Measurement report: Altitudinal variation of cloud condensation nuclei activation across the Indo-Gangetic Plain prior to monsoon onset and during peak monsoon periods: results from the SWAAMI field campaign
- 1Divecha Centre for Climate Change, Indian Institute of Science, Bangalore, India
- 2Centre for Atmospheric and Oceanic Sciences, Indian Institute of Science, Bangalore, India
- 3FAAM Airborne Laboratory, Cranfield MK43 0AL, UK
- 4Centre for Atmospheric Science, School of Earth and Environmental Sciences, University of Manchester, Manchester, UK
- 5DST-Centre of Excellence in Climate Change, Indian Institute of Science, Bangalore, India
Correspondence: Mohanan R. Manoj (firstname.lastname@example.org)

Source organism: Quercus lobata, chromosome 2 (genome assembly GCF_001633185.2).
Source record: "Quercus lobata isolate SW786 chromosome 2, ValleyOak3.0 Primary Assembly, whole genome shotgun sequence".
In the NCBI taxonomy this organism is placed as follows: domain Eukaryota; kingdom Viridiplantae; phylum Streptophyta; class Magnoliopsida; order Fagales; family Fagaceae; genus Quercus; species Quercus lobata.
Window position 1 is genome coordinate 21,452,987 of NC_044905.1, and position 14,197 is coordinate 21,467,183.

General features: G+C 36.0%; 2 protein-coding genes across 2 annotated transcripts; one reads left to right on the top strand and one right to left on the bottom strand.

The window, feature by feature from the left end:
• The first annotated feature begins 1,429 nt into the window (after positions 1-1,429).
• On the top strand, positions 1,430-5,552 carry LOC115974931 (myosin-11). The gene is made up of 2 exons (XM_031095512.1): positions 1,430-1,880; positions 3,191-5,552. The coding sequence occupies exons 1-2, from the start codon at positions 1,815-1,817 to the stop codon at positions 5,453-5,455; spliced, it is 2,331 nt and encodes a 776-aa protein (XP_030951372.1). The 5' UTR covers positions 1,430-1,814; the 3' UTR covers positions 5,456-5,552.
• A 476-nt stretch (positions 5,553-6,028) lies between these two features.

Vertical distributions (altitude profiles) of condensation nuclei (CN) and cloud condensation nuclei (CCN) and their spatial variations across the Indo-Gangetic Plain (IGP) have been investigated based on airborne measurements carried out during the SWAAMI field campaign (June to July 2016) capturing the contrasting phases of the Indian monsoon activity in 2016 just prior to its onset and during its active phase. Prior to the monsoon onset, high concentrations of CN and CCN prevailed across the IGP, and the profiles revealed frequent occurrence of elevated layers (in the altitude range 1–3 km). Highest concentrations and elevated peaks with high values occurred over the central IGP. The scenario changed dramatically during the active phase of the monsoon, when the CN and CCN concentrations dropped (CN by 20 % to 30 % and CCN by 6 % to 25 %) throughout the IGP with more pronounced changes at altitudes higher than 3 km where decreases as high as > 80 % were observed. These reductions have an east-to-west decreasing gradient, being most remarkable in the eastern IGP and very weak over the western IGP where the CN concentrations above 3 km increased during the monsoon. The activation ratios (ARs) showed contrasting features, increasing with increase in altitude, prior to the onset of monsoon, reversing the trend to decrease with increase in altitude during the active phase of the monsoon. The supersaturation spectrum became flatter during the active phase of the monsoon, indicating an increase in the hygroscopicity of aerosols following the mixing of surface-based emissions with the advected marine air mass.